The Silver Emulsion Podcast: Ep. 114 – Metropolis

This week on the Silver Emulsion Podcast, Stephen and I talk about Fritz Lang’s monumental silent masterpiece, Metropolis! Listen and enjoy! 🙂

Watch Metropolis along with us on Blu-ray, DVD, Amazon Instant Video or iTunes!

Also: the show is on iTunes! So if you feel like subscribing there, or rating/reviewing the show, feel free to share your thoughts!

Music Notes

Intro:

Outro:

  • Pete Townshend – Meher Baba M4 (Signal Box)

If you’ve got feedback, throw it into the comments below or email it to me via the contact page! We’ll include it in a future show!

The podcast is embedded directly below this, or you can go directly to Podbean (or use their app) to listen. If you want to subscribe, paste http://silveremulsion.podbean.com/feed/ into whatever reader you’re using.

Confirm or Deny (1941)

confirmordeny_2Starring Don Ameche, Joan Bennett, Roddy McDowall, John Loder, Raymond Walburn, Arthur Shields, Eric Blore, Helene Reynolds, Roseanne Murray, Stuart Robertson, Queenie Leonard, Jean Prescott, Billy Bevan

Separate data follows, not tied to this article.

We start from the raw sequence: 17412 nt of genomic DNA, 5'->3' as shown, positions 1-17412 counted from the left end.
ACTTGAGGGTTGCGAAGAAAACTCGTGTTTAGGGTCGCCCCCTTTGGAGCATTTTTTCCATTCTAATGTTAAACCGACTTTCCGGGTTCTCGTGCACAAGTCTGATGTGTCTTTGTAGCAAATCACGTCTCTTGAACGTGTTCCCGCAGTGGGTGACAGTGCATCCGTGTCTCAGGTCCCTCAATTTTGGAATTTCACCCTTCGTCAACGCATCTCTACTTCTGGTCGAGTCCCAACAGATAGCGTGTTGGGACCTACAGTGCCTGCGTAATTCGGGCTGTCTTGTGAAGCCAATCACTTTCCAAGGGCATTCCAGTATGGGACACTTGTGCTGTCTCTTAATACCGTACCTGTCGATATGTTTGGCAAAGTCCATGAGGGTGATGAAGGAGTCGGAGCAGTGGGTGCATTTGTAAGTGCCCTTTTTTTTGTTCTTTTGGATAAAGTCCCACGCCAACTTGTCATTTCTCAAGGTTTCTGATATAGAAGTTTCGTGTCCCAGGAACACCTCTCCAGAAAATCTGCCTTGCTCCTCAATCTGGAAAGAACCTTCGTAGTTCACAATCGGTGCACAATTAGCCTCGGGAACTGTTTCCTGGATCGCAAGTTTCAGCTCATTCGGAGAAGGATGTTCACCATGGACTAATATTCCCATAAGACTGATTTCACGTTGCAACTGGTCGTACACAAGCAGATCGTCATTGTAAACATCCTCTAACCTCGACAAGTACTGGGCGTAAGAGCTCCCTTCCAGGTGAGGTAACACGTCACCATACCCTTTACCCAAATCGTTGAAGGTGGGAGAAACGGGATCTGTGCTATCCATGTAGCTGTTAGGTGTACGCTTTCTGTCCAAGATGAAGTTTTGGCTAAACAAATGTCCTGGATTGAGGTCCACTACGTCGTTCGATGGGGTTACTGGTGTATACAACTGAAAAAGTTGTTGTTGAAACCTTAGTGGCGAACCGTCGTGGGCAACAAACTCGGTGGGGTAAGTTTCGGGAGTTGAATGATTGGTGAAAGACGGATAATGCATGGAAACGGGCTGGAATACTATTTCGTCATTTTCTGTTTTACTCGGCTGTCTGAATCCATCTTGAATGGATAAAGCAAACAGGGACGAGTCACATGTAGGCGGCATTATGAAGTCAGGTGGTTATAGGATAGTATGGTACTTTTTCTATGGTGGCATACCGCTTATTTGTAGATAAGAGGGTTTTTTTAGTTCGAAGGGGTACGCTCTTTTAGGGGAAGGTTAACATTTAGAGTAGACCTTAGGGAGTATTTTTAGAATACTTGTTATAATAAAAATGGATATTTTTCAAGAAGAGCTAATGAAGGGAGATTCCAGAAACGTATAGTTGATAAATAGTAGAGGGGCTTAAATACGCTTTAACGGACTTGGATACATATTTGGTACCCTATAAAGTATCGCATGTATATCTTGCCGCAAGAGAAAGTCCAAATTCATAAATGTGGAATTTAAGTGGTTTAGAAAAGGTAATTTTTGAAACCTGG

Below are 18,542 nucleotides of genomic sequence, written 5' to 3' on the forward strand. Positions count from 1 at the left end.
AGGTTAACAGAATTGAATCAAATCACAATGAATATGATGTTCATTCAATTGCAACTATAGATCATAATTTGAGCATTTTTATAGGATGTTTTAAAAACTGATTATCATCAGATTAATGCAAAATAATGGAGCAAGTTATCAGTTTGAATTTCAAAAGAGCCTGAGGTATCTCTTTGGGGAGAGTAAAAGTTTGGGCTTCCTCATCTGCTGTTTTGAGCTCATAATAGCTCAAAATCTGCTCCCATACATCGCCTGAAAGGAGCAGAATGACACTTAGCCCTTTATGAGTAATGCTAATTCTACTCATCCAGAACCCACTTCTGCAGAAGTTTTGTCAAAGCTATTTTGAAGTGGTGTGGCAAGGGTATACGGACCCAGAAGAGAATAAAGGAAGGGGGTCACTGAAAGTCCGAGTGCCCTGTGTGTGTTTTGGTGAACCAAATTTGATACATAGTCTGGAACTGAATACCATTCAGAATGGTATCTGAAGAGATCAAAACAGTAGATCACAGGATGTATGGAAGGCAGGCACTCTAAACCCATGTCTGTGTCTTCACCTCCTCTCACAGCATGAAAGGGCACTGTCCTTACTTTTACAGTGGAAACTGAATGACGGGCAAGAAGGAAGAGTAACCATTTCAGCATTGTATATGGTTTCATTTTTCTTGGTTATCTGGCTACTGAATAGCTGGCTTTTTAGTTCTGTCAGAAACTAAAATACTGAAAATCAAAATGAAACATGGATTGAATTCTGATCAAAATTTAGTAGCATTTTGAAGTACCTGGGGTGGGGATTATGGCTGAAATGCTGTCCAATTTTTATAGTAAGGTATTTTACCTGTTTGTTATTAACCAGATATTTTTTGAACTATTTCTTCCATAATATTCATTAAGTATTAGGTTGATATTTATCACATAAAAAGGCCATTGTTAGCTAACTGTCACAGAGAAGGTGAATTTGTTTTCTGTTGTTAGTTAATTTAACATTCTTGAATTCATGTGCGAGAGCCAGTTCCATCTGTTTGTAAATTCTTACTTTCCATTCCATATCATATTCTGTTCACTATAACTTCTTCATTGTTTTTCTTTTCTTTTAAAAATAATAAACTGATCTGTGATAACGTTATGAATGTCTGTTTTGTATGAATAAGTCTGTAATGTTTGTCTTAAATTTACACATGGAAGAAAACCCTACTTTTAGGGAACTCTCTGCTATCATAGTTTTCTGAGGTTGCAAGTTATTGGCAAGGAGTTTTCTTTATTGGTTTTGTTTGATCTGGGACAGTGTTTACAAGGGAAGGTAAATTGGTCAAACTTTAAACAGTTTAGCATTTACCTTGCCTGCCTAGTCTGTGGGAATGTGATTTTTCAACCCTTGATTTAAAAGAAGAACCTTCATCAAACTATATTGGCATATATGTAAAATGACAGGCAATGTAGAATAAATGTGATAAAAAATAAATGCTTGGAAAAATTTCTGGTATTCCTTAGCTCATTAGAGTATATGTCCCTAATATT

Directed by Archie Mayo

Expectations: Moderate.

threestar


Confirm or Deny is an interesting film because it’s so unique. It’s hard to classify as it’s kind of a thriller, it’s kind of romantic, and it also has an almost fly-on-the-wall, documentary-like feel in its depiction of the war correspondents working in London during The Blitz, a series of Nazi air raids on British cities during World War II. These air raids happened from September 1940 to May 1941, so with a release date in December 1941, Confirm or Deny was also quite the topical film.

The original draft of the story was written by Sam Fuller and star journalist Hank Wales (who, according to Fuller, was the basis for the Hitchcock film Foreign Correspondent). The two newsmen caught wind of the Associated Press offices getting bombed during the Battle of Britain, so they decided to write a film about newsmen doing everything in their power to get the news out despite these incredible, extraordinary circumstances. The finished film reflects a lot of this general feeling, although like all of Fuller’s early scripts, the studio heavily re-wrote Confirm or Deny to fit their desires more closely. I’m guessing they added the romantic angle, as it really doesn’t fit at all, nor is it very believable or romantic.

Continue reading Confirm or Deny (1941) →

Subscribe via Email!

Enter your email address to subscribe to this blog and receive notifications of new posts by email.

Join 79 other subscribers

Ongoing Series

Top Posts & Pages